The objective of this research was to develop and test a framework that can be used to assess the effects of climate and land-usechange on the stream ecology in a basin. The current method of analyzing extreme events of streamflow is insufficient in non-stationary environments. Although tools and models are available for this assessment, no systematic approach is established. The proposed framework outlines and integrates the key steps and necessary procedures to assess the changes in streamflows. Precipitation and temperature data from four General Circulation Models (GCMs) and land cover data from a land-use model were coupled with a hydrologic model to simulate daily flows. The GCM monthly precipitation and temperature data were preprocessed using a downscaling method to achieve data on a refined spatial scale and a k-Nearest Neighbor algorithm was used to temporally disaggregate the data to a daily scale. The housing density data from the EPA Integrated Climate and Land-use Scenarios (ICLUS HD) were reclassified to be compatible with the USGS National Land Cover Database. The Soil and Water Assessment Tool (SWAT) was used to process the land-use and climate data in the basin. The flow values were used to estimate several Indicators of Hydrologic Alteration (IHA) which were then assessed for the amount of changes using the Range of Variability Approach (RVA). The hydrologic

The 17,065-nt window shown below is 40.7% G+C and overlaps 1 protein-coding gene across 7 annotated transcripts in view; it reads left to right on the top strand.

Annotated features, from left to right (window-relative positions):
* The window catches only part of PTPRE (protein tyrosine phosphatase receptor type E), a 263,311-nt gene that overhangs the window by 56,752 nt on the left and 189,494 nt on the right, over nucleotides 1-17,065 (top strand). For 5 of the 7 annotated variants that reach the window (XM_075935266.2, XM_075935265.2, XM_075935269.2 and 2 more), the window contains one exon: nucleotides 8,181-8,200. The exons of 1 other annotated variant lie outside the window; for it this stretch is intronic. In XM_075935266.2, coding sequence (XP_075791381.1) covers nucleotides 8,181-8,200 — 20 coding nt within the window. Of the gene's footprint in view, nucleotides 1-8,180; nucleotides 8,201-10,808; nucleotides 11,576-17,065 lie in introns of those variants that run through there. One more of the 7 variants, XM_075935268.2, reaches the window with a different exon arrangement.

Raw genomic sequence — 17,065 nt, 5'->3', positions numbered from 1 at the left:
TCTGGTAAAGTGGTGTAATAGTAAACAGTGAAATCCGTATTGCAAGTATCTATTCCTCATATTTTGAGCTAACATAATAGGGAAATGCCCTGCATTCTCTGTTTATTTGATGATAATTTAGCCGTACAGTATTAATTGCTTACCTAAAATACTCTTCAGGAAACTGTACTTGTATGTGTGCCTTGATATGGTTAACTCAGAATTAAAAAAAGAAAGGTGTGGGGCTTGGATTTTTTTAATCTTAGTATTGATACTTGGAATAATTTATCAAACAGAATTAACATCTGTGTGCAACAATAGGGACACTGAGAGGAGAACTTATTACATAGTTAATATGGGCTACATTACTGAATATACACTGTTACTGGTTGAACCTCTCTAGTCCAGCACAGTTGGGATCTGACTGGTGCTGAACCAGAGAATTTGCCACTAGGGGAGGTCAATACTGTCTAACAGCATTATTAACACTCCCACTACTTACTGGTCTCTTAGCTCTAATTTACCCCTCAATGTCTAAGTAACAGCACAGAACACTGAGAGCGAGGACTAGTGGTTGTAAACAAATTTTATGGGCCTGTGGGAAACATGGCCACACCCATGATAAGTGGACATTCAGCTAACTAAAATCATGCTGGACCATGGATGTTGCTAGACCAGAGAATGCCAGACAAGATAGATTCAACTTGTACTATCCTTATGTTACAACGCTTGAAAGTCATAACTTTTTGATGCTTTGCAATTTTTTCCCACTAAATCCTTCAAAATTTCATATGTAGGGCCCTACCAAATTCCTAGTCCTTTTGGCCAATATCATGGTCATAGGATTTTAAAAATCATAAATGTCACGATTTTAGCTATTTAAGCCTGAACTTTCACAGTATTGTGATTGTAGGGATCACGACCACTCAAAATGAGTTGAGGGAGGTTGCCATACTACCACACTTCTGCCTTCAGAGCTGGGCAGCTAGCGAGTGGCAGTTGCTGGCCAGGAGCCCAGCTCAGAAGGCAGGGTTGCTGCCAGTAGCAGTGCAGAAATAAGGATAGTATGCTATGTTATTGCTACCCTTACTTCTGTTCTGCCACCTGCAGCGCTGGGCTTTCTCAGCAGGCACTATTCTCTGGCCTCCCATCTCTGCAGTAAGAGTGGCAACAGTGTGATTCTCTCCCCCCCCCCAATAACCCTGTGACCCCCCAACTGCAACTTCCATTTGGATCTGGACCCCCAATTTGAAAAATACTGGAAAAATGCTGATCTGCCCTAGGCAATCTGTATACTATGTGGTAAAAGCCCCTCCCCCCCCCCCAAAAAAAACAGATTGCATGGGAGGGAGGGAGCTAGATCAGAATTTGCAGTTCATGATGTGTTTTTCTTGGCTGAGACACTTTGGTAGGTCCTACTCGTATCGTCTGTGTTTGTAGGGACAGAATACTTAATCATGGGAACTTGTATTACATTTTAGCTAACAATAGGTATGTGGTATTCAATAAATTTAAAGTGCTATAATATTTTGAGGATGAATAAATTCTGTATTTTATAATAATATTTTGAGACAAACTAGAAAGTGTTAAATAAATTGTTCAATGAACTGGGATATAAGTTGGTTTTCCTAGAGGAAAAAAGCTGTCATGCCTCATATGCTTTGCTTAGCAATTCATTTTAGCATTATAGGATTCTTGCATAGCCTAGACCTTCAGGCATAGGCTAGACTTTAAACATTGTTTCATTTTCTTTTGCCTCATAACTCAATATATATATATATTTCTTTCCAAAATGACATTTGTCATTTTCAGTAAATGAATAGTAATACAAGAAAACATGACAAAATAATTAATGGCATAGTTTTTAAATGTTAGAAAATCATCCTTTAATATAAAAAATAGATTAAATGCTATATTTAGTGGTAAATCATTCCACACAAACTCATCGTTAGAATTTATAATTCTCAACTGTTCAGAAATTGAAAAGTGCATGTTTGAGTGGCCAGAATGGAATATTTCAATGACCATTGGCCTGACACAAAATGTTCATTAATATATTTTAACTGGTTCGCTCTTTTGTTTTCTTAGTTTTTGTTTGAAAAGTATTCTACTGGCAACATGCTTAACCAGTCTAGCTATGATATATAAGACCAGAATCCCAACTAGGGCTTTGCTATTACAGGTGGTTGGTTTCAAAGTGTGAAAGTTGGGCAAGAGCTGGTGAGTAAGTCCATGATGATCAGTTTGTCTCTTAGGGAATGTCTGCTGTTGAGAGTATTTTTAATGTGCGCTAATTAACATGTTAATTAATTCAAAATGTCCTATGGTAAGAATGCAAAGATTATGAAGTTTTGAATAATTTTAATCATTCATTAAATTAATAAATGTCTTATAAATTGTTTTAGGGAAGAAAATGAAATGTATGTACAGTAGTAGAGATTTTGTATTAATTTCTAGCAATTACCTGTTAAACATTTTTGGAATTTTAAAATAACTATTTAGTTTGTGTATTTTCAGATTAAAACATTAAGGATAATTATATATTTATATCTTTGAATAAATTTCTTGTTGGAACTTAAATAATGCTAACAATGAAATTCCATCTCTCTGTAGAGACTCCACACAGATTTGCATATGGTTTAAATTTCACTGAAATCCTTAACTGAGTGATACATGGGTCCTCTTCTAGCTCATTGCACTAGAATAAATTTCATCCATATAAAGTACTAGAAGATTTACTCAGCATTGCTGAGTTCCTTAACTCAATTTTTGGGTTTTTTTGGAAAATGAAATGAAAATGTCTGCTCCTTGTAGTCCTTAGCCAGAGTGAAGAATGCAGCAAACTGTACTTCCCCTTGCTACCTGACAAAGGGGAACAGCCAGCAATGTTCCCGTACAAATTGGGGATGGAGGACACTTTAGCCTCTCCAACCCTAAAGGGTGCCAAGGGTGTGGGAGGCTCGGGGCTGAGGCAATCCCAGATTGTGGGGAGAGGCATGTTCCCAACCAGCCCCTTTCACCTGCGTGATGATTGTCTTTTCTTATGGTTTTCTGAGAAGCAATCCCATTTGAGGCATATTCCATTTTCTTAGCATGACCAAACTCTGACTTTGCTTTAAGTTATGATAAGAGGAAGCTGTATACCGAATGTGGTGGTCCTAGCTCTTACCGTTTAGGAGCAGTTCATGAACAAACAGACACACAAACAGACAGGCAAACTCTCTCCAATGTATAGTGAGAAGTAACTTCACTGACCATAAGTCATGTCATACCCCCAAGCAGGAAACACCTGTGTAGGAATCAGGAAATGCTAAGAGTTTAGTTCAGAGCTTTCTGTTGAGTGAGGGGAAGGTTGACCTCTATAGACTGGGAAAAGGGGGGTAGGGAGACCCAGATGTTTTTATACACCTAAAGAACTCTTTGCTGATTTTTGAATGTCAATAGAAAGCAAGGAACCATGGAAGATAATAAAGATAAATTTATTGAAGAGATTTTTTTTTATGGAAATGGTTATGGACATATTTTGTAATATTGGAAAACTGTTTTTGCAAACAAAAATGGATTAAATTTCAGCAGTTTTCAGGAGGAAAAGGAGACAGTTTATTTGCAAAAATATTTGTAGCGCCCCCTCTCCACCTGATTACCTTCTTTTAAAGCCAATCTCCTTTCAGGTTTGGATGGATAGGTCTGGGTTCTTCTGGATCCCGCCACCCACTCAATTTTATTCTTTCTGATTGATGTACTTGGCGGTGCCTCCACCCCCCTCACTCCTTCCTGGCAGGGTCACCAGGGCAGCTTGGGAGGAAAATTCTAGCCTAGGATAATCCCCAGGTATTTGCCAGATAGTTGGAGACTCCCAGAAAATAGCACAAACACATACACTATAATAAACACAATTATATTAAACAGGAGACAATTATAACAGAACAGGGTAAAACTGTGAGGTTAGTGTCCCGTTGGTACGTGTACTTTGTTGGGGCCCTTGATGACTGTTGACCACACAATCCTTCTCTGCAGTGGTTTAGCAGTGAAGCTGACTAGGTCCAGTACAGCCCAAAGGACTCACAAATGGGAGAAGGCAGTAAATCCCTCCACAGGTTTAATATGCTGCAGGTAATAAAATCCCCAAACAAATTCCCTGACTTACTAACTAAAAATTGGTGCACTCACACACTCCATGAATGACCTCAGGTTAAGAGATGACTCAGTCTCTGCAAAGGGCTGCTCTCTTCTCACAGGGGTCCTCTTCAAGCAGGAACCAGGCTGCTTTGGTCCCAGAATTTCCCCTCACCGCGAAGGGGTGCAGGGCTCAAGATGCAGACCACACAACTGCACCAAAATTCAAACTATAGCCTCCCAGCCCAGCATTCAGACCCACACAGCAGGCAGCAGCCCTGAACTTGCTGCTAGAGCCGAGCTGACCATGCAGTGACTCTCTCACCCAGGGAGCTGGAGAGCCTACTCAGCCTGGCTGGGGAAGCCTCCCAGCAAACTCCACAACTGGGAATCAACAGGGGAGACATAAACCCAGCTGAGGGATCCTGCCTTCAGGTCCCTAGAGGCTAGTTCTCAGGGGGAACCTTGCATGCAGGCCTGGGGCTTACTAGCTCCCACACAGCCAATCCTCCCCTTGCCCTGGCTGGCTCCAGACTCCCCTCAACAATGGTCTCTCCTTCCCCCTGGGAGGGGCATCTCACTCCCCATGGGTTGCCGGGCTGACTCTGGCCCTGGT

Quantifying the hydrologic response of landuse/land cover change (LULCC) is of paramount im- portance to improve land management. This study was carried out to analyze the effect of LULCC on waterquality and quantity. LULCC of the watershed in 1986, 1999 and 2011 was analyzed from Landsat satellite images using supervised classification. Time series and point data were collected from the upper and lower sections of Wedesa, Wesha and Hallo Rivers. Waterquality parameters (turbidity, suspended solid (SS), total dissolved solid (TDS), pH, electric conductivity (EC), total organic carbon (TOC), ammonia, nitrate and phosphate) were analyzed in the laboratory. A consi- derable decline in forest and an increase in woodland were observed in the watershed during the indicated periods. Turbidity, SS, TDS and EC were significantly higher (P < 0.05) in the lower sec- tion of the rivers compared to the upper ones. Ammonia, nitrate and phosphate were higher in the lower section of some rivers compared to the upper ones. In general, waterquality in the upper watershed of the three rivers was better than the lower one with respect to considered parame- ters, which might be related to the observed LULCC. Most waterquality parameters varied (P < 0.05) seasonally in both the upper and lower sections of the rivers. Despite the irregular rainfall pattern and increased water consumption from the catchment, the annual discharge of the Ti- kur-Wuha River to Lake Hawassa shows an increasing trend. We concluded that the discharge is not only related to the upstream LULCC but also to the management of the Cheleleka wetland. However, further investigation is required to determine the dominant factors affecting inflow discharge to Lake Hawassa.